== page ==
When Tia Williams unearthed a rusty metal fragment during an excavation of a former Danish slave plantation in St. Croix this summer, she wasn’t sure what she’d found.It was a 19th-century Danish West Indies coin—one of the key finds discovered during a four-week field expedition that gave a select group of Howard University undergraduates hands-on archaeology experience.
“I was working some distance from the remains of the slave cabins, sifting by myself, when I found it,” recalled Williams. “I didn’t know it was a coin, but they were all excited. They told me it was really special.”
Williams seems to have a knack: She also found the remains of an 18th-century ceramic tobacco pipe that bore the mark of its Dutch manufacturer.
Williams was one of four Howard students who were part of a unique multi-university expedition funded by the UC Office of the President’s UC-HBCU Initiative, which is building partnerships with Historically Black Colleges and Universities (HBCUs). Organized by J. Cameron Monroe, associate professor of anthropology, the internship is part of a concerted effort to attract the “best and brightest” prospective graduate students to UC campuses, said Monroe.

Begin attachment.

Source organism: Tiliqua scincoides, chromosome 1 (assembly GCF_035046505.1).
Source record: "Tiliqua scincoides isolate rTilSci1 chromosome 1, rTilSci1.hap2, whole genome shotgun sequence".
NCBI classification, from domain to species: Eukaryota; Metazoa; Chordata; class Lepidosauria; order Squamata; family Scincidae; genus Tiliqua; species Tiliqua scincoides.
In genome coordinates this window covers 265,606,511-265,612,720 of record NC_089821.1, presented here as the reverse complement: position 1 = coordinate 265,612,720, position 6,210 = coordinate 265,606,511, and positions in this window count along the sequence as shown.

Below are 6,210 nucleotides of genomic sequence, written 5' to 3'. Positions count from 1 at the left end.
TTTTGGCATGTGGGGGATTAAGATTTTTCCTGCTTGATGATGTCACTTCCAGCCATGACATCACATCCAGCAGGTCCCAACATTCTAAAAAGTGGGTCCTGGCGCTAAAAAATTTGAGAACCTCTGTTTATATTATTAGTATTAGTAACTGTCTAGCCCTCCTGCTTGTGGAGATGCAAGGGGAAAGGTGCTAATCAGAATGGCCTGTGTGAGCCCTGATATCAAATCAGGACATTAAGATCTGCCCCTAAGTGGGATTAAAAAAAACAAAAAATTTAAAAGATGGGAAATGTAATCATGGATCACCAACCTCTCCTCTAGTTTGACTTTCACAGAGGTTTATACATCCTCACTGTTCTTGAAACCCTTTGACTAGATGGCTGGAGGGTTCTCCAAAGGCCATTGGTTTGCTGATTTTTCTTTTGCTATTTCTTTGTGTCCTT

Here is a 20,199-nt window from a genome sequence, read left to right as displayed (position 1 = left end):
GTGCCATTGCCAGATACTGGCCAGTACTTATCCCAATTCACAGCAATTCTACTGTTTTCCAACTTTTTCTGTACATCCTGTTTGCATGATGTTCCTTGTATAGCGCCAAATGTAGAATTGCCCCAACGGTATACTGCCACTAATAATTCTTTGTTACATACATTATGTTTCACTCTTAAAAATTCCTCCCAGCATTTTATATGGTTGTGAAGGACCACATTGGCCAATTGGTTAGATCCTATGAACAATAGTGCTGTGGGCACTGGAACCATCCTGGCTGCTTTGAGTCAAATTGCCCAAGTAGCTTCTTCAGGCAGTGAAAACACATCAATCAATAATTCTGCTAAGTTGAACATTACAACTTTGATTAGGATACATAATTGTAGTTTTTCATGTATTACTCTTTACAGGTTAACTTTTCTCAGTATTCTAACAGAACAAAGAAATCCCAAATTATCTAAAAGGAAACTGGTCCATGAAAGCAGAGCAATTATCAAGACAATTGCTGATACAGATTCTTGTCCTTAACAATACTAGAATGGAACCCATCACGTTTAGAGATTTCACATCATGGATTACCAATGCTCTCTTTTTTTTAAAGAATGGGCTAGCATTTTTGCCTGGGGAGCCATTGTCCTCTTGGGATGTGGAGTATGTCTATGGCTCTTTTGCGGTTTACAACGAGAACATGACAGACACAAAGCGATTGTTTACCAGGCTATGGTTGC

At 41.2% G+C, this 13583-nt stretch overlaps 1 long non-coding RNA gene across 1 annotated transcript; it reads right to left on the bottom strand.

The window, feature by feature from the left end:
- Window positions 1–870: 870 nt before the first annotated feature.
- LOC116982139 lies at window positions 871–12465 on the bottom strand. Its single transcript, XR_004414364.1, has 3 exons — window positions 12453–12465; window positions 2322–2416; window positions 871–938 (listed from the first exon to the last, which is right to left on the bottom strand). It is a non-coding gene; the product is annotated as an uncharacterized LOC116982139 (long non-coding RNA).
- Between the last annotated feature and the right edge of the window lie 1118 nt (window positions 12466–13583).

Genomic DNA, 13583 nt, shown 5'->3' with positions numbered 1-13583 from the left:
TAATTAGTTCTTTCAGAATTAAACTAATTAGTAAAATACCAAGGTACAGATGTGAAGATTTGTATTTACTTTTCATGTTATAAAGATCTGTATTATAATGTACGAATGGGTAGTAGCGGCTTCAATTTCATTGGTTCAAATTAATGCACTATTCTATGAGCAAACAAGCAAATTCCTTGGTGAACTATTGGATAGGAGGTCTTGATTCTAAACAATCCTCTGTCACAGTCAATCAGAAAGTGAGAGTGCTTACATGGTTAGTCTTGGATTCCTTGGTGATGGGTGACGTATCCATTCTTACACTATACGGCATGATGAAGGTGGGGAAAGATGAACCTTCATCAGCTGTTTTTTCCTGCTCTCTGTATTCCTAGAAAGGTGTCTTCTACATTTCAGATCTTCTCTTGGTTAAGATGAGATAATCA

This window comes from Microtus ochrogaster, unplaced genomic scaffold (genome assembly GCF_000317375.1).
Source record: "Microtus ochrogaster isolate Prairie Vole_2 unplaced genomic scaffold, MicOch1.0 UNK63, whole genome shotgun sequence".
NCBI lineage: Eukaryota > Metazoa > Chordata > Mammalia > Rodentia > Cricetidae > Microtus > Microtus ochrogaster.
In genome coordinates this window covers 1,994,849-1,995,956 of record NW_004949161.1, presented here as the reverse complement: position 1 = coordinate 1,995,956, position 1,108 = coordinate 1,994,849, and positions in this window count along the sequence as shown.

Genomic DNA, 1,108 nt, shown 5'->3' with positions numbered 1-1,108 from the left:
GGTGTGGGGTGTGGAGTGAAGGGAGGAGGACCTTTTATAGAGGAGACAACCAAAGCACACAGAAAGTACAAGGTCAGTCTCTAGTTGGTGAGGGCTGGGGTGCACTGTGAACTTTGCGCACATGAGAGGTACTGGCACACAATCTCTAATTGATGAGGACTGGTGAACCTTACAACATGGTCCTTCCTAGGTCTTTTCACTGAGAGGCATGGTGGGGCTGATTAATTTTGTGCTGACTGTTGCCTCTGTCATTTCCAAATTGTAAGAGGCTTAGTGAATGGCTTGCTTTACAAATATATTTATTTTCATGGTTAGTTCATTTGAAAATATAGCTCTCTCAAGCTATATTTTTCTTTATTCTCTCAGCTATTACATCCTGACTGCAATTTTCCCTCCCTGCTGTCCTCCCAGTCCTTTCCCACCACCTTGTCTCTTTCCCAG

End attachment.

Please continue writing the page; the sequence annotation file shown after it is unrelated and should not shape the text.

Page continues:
“UC really needs these students—they’re bright, socially minded students who are interested in culturally relevant questions,” said Monroe, who is involved with several programs focused on diversifying the field of archaeology. “They’re going to go to graduate school at Harvard, Yale, Princeton—wherever they want. This is UC’s opportunity to try to attract them here.”
Williams and her classmates spent four weeks in the field—two students spent two weeks in Haiti with Monroe before joining their classmates and UC President’s Postdoctoral Fellow Justin Dunnavant in St. Croix. The internship included an additional week on campus, where they cataloged and analyzed some 2,000 artifacts they discovered. Each participant left UCSC with an ongoing research project they will pursue this …